Ask any successful restaurateur what they would do without their trusted suppliers, and most of them are going to tell you the truth, vendors are the lifeblood of the industry. Whether it is scoring fresh produce, getting a vent hood serviced or building a menu specific POS, finding quality vendors that are compatible with your business, is not always easy, but is one of the most essential aspects of running and growing a restaurant. Here are some helpful tips to consider when it comes to vendor relationships.
1. Vetting Suppliers
All restaurant suppliers aren’t made equal, so it’s essential to partner with a trusted name. Since your vendors are essentially working for you, don’t be afraid to ask for questions. Before moving forward, take time to learn more about the businesses you are considering questions like:
How long has the company been in business?
Can I see samples?
What are your payment terms and refund policy?
What is the minimum order?
Are there any discounts available?
Do you have a contingency plan?
Do you have any references?
Asking these questions, in addition to the rest of these tips (doing research and talking with other restaurateurs) can go a long way in the process of selecting vendors and building relationships with them.
2. Ask for Advice
One of your most powerful resources, when it comes to vendors, is your peers. While you may see the restaurant owners in your community as your competitors, by interacting and building professional friendships, you build a network of industry experts. These become people you can go to for advice about the day-to-day aspects of the business, especially concerning suppliers. Make a list of questions you have, and consult with other owners/managers. Chances are they have had the same concerns, and if they haven’t then you can seek out the answers together.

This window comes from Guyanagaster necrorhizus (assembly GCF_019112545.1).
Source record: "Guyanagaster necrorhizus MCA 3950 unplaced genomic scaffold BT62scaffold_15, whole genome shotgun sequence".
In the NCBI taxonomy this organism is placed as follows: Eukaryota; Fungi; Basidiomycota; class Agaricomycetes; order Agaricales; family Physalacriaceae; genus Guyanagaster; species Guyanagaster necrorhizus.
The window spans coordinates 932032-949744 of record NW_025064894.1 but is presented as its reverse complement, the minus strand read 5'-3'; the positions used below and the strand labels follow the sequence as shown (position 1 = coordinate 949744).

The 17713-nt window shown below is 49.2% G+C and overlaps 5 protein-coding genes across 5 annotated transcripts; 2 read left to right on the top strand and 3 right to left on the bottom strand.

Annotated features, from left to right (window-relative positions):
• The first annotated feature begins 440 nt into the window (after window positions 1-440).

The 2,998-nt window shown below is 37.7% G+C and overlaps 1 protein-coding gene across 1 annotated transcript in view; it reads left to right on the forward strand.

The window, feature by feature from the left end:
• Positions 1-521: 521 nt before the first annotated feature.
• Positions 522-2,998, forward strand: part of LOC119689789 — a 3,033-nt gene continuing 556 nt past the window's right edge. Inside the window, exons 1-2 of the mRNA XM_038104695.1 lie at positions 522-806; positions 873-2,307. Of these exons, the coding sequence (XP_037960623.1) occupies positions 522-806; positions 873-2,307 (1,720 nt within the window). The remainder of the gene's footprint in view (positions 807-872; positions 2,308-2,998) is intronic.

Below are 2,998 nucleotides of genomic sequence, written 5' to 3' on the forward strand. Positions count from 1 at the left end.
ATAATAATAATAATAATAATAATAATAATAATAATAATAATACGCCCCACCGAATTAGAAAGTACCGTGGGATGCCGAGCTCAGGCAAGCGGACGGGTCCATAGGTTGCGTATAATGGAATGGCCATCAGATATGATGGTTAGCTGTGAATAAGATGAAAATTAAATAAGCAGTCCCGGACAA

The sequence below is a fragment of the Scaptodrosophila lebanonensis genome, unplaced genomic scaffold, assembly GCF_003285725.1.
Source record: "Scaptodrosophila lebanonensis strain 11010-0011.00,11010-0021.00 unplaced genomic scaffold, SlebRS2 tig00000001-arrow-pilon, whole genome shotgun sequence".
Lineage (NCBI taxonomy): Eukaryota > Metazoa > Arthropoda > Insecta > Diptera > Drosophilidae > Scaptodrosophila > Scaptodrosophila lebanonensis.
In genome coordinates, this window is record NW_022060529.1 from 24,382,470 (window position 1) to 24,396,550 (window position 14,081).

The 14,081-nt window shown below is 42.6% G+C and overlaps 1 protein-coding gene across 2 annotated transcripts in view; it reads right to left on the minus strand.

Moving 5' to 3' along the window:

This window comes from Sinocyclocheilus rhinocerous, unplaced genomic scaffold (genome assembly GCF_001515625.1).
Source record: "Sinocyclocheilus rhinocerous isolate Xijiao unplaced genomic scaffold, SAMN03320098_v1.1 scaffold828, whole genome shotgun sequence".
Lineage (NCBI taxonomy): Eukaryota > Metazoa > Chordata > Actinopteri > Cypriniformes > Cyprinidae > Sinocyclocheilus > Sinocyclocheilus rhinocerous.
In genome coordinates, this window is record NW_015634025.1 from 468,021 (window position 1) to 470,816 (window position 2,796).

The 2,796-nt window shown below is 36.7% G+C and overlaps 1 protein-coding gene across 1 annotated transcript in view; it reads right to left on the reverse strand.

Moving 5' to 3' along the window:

3. Think Local
If you’re looking for unique suppliers and producers, or specialty made ingredients for your restaurant menu, get out and do some research in your surrounding community. Try visiting local farmer’s markets, there are usually a wide variety of quality products, and you may have the opportunity to consult the farmers who produced them. Also, talk to market organizers as they are usually knowledgeable sources of information on which farmers have bigger operations and are reliable to work with. Working with local suppliers can be very rewarding relationships and meeting them in person is a smart first step.
4. Consider Financial Implications
As with all areas of running your business, the most vital concern when it comes to vendors and suppliers is going to be your bottom line. Having vendors that are consistent and reliable makes it easier for you to accurately figure the cost into your budget, allowing you to plan for the future with confidence. A good partnership should be designed to increase margins everywhere. Pay close attention to the interactions between humans, machines and tech, because that interface can siphon margins quickly. The best POS machine in the world, for example, won’t improve margins if it takes so much training that few employees learn how to use it properly. A dishwasher that can only be fixed under warranty by a certified mechanic is going to be a liability if there are no certified mechanics in town. Suppliers who are looking out for you will find profit margin leaks and ways to plug them.
5. Meet All Local Codes
Before purchasing commercial restaurant equipment, you should check all health, fire, and building codes to see the specific requirements of your commercial kitchen. Local codes vary widely across the country, so what is acceptable in one location might be prohibited a few miles down the road. Equipment that can be operated without a vent in some areas has to be placed under a hood in other locations. Partner with your local government to ensure the layout and equipment you are considering is in line with local codes. Violations of these codes could lead to hefty fines or closure and can cost you thousands of dollars as you work to rectify the problem. Make sure your vendors are aware of the specific conditions/rules your restaurant operates under, and discuss how they are able to help you obtain and maintain equipment that is suitable.